I am a grinch with a lump of coal heart. I don’t much like kids, or love stories, or books or movies that try to warm my heart. I avoid YA. AND YET. This book had me teary-eyed and worried several times throughout, and then trying not to wake my husband with my sniffles at the end. My heart, it is warmed. UGH.
Usually books about magical children and/or orphans are centered around the children. This story takes the interesting approach of showing us the world through the eyes of a caseworker for the Department in Charge of Magical Youth (DICOMY). Linus Baker has been a caseworker at DICOMY for 17 years. He does his job with no frills, solid in his objectivity. Are the children safe and healthy? That’s all his report needs to know. He doesn’t follow up with the children or guardians after, and he doesn’t pay attention to what happens to the homes full of abandoned magical children after he leaves. The ‘normal’ people are scared and hateful, and there are lots of “If you see something, say something” signs around, and magical creatures are required to register themselves with the Division. (I’m pretty sure there’s some sneaky allegorical stuff going on here.)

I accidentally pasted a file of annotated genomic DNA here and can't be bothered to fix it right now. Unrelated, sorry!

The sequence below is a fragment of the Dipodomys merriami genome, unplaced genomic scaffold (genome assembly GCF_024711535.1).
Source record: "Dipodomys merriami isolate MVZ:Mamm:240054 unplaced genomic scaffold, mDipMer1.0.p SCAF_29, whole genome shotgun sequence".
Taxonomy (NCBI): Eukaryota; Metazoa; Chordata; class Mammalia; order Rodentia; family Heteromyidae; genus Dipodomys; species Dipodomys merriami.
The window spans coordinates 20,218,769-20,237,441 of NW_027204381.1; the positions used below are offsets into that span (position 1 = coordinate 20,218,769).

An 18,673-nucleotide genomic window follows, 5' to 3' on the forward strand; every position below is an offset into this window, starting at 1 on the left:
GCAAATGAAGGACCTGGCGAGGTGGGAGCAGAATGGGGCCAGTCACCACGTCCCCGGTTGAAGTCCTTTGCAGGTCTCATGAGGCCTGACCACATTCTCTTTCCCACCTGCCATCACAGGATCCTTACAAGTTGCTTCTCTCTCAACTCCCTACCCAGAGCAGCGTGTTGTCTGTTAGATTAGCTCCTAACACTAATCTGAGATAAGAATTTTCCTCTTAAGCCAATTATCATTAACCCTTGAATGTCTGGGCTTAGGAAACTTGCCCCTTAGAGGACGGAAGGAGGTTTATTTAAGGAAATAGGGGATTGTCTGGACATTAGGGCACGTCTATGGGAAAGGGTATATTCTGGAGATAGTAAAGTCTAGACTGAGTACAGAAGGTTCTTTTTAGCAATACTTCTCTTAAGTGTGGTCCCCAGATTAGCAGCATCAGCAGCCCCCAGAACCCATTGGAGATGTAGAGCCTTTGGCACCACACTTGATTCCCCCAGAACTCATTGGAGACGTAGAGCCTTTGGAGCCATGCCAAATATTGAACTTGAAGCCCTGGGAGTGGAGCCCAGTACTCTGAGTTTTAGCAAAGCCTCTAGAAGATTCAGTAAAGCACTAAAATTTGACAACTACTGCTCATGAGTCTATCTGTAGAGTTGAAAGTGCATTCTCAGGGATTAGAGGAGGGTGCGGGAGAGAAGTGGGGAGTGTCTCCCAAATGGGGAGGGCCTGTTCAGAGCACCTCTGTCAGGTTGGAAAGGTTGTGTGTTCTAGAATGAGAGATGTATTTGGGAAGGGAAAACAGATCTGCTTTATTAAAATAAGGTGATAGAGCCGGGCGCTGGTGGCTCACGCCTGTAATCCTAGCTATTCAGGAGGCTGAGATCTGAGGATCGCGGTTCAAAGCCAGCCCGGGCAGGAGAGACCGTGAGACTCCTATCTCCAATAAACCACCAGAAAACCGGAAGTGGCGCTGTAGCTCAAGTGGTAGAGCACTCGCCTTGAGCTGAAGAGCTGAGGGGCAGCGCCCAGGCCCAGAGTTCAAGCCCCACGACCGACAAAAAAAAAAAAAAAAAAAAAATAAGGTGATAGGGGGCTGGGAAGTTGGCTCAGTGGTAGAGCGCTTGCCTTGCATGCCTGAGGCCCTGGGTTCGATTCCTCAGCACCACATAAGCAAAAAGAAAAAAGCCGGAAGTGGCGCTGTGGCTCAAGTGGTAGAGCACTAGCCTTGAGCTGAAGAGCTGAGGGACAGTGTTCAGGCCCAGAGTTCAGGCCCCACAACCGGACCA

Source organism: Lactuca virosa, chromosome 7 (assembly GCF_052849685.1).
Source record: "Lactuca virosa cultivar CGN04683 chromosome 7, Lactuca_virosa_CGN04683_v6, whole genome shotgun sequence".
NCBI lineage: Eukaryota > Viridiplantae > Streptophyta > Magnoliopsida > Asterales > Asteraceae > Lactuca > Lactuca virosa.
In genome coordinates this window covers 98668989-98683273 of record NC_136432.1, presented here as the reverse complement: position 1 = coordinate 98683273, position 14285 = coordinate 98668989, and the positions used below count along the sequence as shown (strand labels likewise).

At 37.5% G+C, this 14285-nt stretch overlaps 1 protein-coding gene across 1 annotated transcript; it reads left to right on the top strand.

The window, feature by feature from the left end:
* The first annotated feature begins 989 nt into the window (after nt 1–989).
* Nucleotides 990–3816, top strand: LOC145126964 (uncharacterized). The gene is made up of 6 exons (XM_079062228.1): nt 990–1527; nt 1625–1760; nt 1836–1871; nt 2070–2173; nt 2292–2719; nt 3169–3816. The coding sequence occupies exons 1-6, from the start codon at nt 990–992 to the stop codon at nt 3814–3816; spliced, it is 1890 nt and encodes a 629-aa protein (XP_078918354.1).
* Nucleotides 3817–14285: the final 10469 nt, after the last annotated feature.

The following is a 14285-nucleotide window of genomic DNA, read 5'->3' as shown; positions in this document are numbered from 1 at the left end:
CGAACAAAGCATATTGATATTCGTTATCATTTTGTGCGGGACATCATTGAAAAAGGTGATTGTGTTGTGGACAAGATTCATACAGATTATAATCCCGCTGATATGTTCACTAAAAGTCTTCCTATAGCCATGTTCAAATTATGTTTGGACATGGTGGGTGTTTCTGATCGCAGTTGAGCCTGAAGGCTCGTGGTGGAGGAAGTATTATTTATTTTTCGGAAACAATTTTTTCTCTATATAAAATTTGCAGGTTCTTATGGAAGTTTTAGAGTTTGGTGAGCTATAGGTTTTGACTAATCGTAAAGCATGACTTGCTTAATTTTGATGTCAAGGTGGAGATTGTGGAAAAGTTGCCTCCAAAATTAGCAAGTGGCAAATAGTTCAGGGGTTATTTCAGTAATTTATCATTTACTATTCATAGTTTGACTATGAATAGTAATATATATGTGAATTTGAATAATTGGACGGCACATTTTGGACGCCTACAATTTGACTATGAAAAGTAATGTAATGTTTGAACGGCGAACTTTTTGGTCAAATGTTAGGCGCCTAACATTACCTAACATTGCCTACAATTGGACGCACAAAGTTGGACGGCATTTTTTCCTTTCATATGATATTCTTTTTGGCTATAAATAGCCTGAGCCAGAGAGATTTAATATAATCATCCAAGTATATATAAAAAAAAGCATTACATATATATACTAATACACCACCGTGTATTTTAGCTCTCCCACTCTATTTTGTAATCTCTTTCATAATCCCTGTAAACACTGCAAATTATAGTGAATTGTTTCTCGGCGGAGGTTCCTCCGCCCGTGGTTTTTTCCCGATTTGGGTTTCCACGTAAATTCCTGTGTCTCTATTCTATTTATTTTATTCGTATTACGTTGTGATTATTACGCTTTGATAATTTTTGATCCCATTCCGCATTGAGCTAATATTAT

This distance and objectivity is why Linus is chosen to go to Marsyas Island, a tough and top-secret assignment because of the ‘extreme’ nature of the children at the house. One of them is a wyvern (one of the last of his kind), one is a blobby and tentacled lifeform that’s never been identified, one is a were-Pomeranian (!!!) and one is…the son of the Anti-christ. But of course, once Linus gets there and actually meets them, all is not what it seems, and we all learn important lessons about judging books by covers and such.
And the love story! Wonderfully sweet and sweetly wonderful. All in all, my heart is warmed against its will. Cue the Grinch gif!